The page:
Trek Magazine - - In Memoriam -

What is your most prized pos­ses­sion?

If the house was burn­ing down, first thing I’d grab are my jour­nals and fam­ily pho­tos. Pre­cious con­nec­tive tis­sue to my past.

Who was your child­hood hero?

Wayne Gret­zky. Wept like a baby when he was traded to LA, then I went back to be­ing a Leafs fan.

De­scribe the place you most like to spend time.

Sit­ting on the dock of the bay (or lake or river).

What was the last thing you read?

Em­bers by Richard Wagamese. Sadly, he died not long af­ter I read it. Such a loss.

What or who makes you laugh out loud?

Both my kids tease me ir­rev­er­ently, and make me snort on a reg­u­lar ba­sis.

What’s the most im­por­tant les­son you ever learned?

“Do unto oth­ers...” I’m not Chris­tian, but as far as a suc­cinct prin­ci­ple to guide one’s life, that’s a pretty sweet les­son.

What’s your idea of the per­fect day?

The per­fect day is when I learn some­thing, when I feel an emo­tion and when I am alive to the world around me: see­ing, smelling, tast­ing, lis­ten­ing. The BEST day is when I man­age to cap­ture that day in writ­ten word.

What was your nick­name at school?

In el­e­men­tary, I was cursed with Dunkin Donuts and Dun­can Hines (as in cake mix). In high school, Funky Dunky was bandied about but never stuck.

What would be the ti­tle of your au­to­bi­og­ra­phy?

The Ut­terly Un­ver­i­fied Shoe Boy Chronicles

If a ge­nie granted you one wish, what would it be?

Global In­dige­nous self-de­ter­mi­na­tion. Make it so.

What item have you owned for the long­est time?

My clas­sic English teddy bear. Given to me by my Mom in my first year of life. Still watches over me at night.

What is your lat­est pur­chase?

A USB charg­ing ca­ble. I leave so many of those things in ho­tel rooms...

Whom do you most ad­mire (liv­ing or dead) and why?

Mal­com X. What a life, what a man. I ad­mire his brains, his fire, his will­ing­ness to ac­knowl­edge and learn from his mis­takes.

What would you like your epi­taph to say?

“He helped his com­mu­nity. Oh, and told some pretty good sto­ries.”

If you could in­vent some­thing, what would it be?

A lightsabre. Natch. And I’d like to be able to fix the hy­per­drive.

In which era would you most like to have lived, and why?

I’d love to know what it was re­ally like at First Con­tact in this place known as Tur­tle Is­land.

What are you afraid of?

I fear fail­ing. I know I’d be a bet­ter per­son if I could em­brace fail­ure – but I’m fail­ing at that.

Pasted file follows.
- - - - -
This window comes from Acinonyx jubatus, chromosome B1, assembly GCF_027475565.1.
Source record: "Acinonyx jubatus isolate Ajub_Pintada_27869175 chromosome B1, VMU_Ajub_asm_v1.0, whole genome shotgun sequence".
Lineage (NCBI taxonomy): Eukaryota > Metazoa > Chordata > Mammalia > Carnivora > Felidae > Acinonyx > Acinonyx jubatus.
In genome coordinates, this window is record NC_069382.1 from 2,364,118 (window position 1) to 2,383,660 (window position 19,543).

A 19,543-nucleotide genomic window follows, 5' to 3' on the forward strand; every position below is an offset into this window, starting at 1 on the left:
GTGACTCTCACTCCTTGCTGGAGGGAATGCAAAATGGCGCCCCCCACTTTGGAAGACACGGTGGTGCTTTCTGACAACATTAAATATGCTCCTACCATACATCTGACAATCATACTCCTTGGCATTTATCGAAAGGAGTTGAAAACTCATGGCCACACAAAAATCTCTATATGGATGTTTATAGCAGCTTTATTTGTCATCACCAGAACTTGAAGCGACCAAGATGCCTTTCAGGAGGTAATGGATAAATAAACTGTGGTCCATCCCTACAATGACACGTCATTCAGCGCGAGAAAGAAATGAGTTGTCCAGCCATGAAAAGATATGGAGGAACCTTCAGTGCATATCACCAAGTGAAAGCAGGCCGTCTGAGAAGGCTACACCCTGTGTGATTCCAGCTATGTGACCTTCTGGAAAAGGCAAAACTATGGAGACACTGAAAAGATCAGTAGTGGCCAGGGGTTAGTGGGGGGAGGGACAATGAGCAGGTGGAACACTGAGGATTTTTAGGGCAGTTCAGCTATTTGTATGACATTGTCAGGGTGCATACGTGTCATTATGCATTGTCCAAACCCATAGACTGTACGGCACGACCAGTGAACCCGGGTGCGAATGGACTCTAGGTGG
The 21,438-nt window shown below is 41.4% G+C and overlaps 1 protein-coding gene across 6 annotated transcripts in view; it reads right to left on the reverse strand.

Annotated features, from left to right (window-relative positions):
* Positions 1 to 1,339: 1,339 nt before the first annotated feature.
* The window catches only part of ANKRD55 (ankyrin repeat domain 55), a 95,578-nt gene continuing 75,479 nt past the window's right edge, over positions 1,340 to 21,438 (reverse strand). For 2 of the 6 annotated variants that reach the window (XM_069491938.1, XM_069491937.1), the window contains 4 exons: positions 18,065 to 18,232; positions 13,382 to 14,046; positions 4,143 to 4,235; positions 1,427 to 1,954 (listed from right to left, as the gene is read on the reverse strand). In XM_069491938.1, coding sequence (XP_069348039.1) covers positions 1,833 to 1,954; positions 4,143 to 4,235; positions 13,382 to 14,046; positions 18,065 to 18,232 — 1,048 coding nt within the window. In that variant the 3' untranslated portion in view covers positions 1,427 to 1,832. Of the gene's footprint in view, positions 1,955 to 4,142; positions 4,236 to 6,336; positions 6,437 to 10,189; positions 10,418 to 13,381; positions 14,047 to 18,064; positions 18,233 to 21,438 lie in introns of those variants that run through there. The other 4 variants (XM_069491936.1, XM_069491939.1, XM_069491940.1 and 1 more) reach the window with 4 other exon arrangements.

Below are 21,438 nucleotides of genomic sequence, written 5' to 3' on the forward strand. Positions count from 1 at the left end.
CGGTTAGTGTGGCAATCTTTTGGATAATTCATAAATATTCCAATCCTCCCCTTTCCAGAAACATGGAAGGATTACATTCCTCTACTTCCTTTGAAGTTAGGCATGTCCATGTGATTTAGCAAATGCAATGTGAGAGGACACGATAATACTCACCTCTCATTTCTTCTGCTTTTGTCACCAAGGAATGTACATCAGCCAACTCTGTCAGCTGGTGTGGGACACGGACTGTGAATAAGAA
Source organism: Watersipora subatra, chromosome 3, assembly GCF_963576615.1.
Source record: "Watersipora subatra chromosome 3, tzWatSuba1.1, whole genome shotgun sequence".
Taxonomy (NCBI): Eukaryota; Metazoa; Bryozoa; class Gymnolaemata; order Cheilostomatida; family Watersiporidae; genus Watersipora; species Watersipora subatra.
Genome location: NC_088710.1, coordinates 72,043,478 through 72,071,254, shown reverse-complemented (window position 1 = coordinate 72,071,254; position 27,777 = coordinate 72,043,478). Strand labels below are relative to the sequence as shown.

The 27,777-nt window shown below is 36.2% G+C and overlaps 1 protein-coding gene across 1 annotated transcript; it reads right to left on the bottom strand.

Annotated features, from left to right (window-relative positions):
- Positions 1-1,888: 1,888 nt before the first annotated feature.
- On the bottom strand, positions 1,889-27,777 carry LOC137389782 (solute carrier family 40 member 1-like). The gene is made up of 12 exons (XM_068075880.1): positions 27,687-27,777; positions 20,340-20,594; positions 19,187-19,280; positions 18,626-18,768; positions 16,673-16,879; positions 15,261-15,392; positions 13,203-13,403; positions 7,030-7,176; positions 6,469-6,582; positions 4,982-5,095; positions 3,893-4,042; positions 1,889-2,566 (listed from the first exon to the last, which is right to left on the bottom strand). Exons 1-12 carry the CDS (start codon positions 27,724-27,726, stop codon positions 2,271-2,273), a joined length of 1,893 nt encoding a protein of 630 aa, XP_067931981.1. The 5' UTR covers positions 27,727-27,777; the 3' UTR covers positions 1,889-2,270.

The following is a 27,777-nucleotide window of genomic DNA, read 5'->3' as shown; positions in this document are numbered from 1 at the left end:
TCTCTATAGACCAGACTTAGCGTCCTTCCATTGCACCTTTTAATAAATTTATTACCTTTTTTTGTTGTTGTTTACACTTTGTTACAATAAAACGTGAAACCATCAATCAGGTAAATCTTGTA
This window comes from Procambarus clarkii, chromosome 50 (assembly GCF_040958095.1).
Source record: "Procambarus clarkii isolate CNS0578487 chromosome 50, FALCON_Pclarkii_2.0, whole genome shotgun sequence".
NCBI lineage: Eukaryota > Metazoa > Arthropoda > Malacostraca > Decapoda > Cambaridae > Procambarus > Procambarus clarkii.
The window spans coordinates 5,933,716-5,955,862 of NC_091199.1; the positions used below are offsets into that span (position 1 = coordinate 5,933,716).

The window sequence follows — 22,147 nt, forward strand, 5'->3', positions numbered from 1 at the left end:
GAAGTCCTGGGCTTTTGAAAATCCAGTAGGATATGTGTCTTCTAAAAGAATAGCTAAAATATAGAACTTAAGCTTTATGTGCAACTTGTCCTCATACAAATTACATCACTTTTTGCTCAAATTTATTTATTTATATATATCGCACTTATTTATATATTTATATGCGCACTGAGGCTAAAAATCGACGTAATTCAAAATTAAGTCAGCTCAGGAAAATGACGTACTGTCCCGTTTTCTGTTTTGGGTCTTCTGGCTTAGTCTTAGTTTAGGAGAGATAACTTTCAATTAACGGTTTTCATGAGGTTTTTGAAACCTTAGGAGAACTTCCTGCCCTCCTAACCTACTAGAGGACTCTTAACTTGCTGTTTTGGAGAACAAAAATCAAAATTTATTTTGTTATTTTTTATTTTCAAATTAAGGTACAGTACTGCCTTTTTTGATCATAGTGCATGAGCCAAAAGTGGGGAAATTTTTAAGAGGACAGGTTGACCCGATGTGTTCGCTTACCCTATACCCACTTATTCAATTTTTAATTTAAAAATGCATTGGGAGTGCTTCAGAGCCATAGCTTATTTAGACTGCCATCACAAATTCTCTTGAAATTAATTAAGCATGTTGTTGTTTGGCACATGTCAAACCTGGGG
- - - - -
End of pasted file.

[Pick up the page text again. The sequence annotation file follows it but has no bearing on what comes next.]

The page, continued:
Name the skill or tal­ent you would most like to have.

To stick­han­dle with­out look­ing at the puck and deke a goalie out of his jock­strap, while do­ing my own play-by-play in Anisi­naabe­mowin (the Ojib­way lan­guage).

Which three pieces of mu­sic would you take to that desert is­land?

Col­lected works of Neil Young, Blue Rodeo and U2.

Which fa­mous per­son (liv­ing or dead) do you think (or have you been told) you most re­sem­ble?

I’ve been told Johnny Depp and – whoah – Keanu Reeves.

What is your pet peeve?

I re­ally can’t stand pay­ing for camp­sites. It re­ally bugs me.

What are some of your UBC high­lights?

The Abo­rig­i­nal Moot in law school. Sweat­lodges at the UBC First Na­tions House of Learn­ing. And, when I be­came an ad­junct pro­fes­sor, launch­ing the Re­port­ing in In­dige­nous Com­mu­ni­ties course at the Grad­u­ate School of Jour­nal­ism.

Award-win­ning jour­nal­ist Dun­can McCue is the host of CBC Ra­dio One’s Cross Coun­try Checkup. McCue was a re­porter for CBC News in Van­cou­ver for over 15 years and taught jour­nal­ism at the UBC Grad­u­ate School of Jour­nal­ism. Dur­ing this time, he was rec­og­nized by the Cana­dian Eth­nic Me­dia As­so­ci­a­tion with an In­no­va­tion Award for de­vel­op­ing cur­ricu­lum on In­dige­nous is­sues. Now based in Toronto, his news and cur­rent af­fairs pieces con­tinue to be fea­tured on CBC’s flag­ship news show, The Na­tional. McCue’s work has gar­nered sev­eral awards from the Ra­dio Tele­vi­sion Dig­i­tal News As­so­ci­a­tion and the Jack Web­ster Foun­da­tion. He was part of a CBC Abo­rig­i­nal in­ves­ti­ga­tion into miss­ing and mur­dered In­dige­nous women that won nu­mer­ous hon­ours, in­clud­ing the Hill­man Award for In­ves­tiga­tive Jour­nal­ism. In 2011, he was awarded a Knight Fel­low­ship at Stan­ford Univer­sity, where he cre­ated an on­line guide for jour­nal­ists called Re­port­ing in In­dige­nous Com­mu­ni­ties (riic.ca). McCue is also an au­thor. His book The Shoe Boy: A Trapline Me­moir re­counts a sea­son he spent in a hunt­ing camp with a Cree fam­ily in north­ern Que­bec as a teenager. Be­fore be­com­ing a jour­nal­ist, McCue stud­ied English at the Univer­sity of King’s Col­lege, then law at UBC. He was called to the bar in Bri­tish Columbia in 1998. McCue is Anishi­naabe, a mem­ber of the Chippe­was of Ge­orgina Is­land First Na­tion in south­ern On­tario, and the proud fa­ther of two chil­dren.

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